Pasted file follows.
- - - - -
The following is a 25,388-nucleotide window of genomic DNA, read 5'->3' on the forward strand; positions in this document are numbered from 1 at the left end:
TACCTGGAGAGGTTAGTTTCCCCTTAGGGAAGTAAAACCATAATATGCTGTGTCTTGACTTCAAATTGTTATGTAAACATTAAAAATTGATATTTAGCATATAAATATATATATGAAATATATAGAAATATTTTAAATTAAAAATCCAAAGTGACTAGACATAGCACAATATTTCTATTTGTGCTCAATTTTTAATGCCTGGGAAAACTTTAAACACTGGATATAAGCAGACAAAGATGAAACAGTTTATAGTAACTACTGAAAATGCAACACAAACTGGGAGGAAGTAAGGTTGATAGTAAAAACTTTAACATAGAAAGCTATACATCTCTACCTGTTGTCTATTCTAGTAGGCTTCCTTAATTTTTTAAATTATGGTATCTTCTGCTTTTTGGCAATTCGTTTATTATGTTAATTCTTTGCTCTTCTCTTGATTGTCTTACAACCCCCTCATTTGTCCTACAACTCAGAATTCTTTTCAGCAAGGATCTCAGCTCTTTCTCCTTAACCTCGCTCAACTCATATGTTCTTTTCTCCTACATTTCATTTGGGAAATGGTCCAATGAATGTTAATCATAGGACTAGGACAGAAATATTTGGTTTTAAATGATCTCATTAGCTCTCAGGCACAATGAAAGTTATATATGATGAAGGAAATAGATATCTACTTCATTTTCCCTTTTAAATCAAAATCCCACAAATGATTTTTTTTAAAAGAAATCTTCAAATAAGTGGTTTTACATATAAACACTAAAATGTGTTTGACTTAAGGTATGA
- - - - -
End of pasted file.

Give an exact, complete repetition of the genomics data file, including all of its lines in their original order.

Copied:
The following is a 25,388-nucleotide window of genomic DNA, read 5'->3' on the forward strand; positions in this document are numbered from 1 at the left end:
TACCTGGAGAGGTTAGTTTCCCCTTAGGGAAGTAAAACCATAATATGCTGTGTCTTGACTTCAAATTGTTATGTAAACATTAAAAATTGATATTTAGCATATAAATATATATATGAAATATATAGAAATATTTTAAATTAAAAATCCAAAGTGACTAGACATAGCACAATATTTCTATTTGTGCTCAATTTTTAATGCCTGGGAAAACTTTAAACACTGGATATAAGCAGACAAAGATGAAACAGTTTATAGTAACTACTGAAAATGCAACACAAACTGGGAGGAAGTAAGGTTGATAGTAAAAACTTTAACATAGAAAGCTATACATCTCTACCTGTTGTCTATTCTAGTAGGCTTCCTTAATTTTTTAAATTATGGTATCTTCTGCTTTTTGGCAATTCGTTTATTATGTTAATTCTTTGCTCTTCTCTTGATTGTCTTACAACCCCCTCATTTGTCCTACAACTCAGAATTCTTTTCAGCAAGGATCTCAGCTCTTTCTCCTTAACCTCGCTCAACTCATATGTTCTTTTCTCCTACATTTCATTTGGGAAATGGTCCAATGAATGTTAATCATAGGACTAGGACAGAAATATTTGGTTTTAAATGATCTCATTAGCTCTCAGGCACAATGAAAGTTATATATGATGAAGGAAATAGATATCTACTTCATTTTCCCTTTTAAATCAAAATCCCACAAATGATTTTTTTTAAAAGAAATCTTCAAATAAGTGGTTTTACATATAAACACTAAAATGTGTTTGACTTAAGGTATGA